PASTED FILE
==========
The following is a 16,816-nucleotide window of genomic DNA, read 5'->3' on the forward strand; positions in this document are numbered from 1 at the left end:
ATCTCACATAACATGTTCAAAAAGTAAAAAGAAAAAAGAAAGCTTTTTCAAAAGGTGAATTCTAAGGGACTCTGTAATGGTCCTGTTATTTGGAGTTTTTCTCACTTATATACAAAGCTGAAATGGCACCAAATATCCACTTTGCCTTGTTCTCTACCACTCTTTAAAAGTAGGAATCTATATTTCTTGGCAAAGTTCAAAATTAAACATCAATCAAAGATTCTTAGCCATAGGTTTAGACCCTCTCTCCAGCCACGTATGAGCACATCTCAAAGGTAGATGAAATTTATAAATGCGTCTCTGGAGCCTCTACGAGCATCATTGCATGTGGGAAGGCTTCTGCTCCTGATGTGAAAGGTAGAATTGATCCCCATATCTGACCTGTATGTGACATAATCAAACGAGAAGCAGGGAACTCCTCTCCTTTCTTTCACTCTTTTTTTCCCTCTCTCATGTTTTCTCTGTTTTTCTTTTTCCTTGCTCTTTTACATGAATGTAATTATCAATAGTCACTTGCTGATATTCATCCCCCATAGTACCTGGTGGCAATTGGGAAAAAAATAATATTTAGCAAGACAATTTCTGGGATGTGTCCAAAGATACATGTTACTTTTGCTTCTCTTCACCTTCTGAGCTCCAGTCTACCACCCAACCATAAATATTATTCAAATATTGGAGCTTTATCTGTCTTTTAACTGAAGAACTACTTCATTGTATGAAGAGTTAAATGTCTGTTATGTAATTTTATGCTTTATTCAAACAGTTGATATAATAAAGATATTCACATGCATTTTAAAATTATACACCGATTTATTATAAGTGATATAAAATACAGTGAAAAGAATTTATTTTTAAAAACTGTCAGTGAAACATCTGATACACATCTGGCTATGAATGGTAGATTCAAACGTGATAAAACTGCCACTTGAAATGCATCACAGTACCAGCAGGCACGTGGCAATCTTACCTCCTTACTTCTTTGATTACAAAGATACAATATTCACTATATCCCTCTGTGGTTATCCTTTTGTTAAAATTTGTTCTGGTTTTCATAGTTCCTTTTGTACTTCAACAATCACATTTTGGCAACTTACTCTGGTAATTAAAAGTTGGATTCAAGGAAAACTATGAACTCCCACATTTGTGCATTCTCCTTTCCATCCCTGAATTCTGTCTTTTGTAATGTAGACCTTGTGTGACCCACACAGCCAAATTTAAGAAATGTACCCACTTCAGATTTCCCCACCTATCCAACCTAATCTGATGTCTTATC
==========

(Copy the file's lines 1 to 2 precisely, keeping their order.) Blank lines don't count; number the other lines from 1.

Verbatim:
The following is a 16,816-nucleotide window of genomic DNA, read 5'->3' on the forward strand; positions in this document are numbered from 1 at the left end:
ATCTCACATAACATGTTCAAAAAGTAAAAAGAAAAAAGAAAGCTTTTTCAAAAGGTGAATTCTAAGGGACTCTGTAATGGTCCTGTTATTTGGAGTTTTTCTCACTTATATACAAAGCTGAAATGGCACCAAATATCCACTTTGCCTTGTTCTCTACCACTCTTTAAAAGTAGGAATCTATATTTCTTGGCAAAGTTCAAAATTAAACATCAATCAAAGATTCTTAGCCATAGGTTTAGACCCTCTCTCCAGCCACGTATGAGCACATCTCAAAGGTAGATGAAATTTATAAATGCGTCTCTGGAGCCTCTACGAGCATCATTGCATGTGGGAAGGCTTCTGCTCCTGATGTGAAAGGTAGAATTGATCCCCATATCTGACCTGTATGTGACATAATCAAACGAGAAGCAGGGAACTCCTCTCCTTTCTTTCACTCTTTTTTTCCCTCTCTCATGTTTTCTCTGTTTTTCTTTTTCCTTGCTCTTTTACATGAATGTAATTATCAATAGTCACTTGCTGATATTCATCCCCCATAGTACCTGGTGGCAATTGGGAAAAAAATAATATTTAGCAAGACAATTTCTGGGATGTGTCCAAAGATACATGTTACTTTTGCTTCTCTTCACCTTCTGAGCTCCAGTCTACCACCCAACCATAAATATTATTCAAATATTGGAGCTTTATCTGTCTTTTAACTGAAGAACTACTTCATTGTATGAAGAGTTAAATGTCTGTTATGTAATTTTATGCTTTATTCAAACAGTTGATATAATAAAGATATTCACATGCATTTTAAAATTATACACCGATTTATTATAAGTGATATAAAATACAGTGAAAAGAATTTATTTTTAAAAACTGTCAGTGAAACATCTGATACACATCTGGCTATGAATGGTAGATTCAAACGTGATAAAACTGCCACTTGAAATGCATCACAGTACCAGCAGGCACGTGGCAATCTTACCTCCTTACTTCTTTGATTACAAAGATACAATATTCACTATATCCCTCTGTGGTTATCCTTTTGTTAAAATTTGTTCTGGTTTTCATAGTTCCTTTTGTACTTCAACAATCACATTTTGGCAACTTACTCTGGTAATTAAAAGTTGGATTCAAGGAAAACTATGAACTCCCACATTTGTGCATTCTCCTTTCCATCCCTGAATTCTGTCTTTTGTAATGTAGACCTTGTGTGACCCACACAGCCAAATTTAAGAAATGTACCCACTTCAGATTTCCCCACCTATCCAACCTAATCTGATGTCTTATC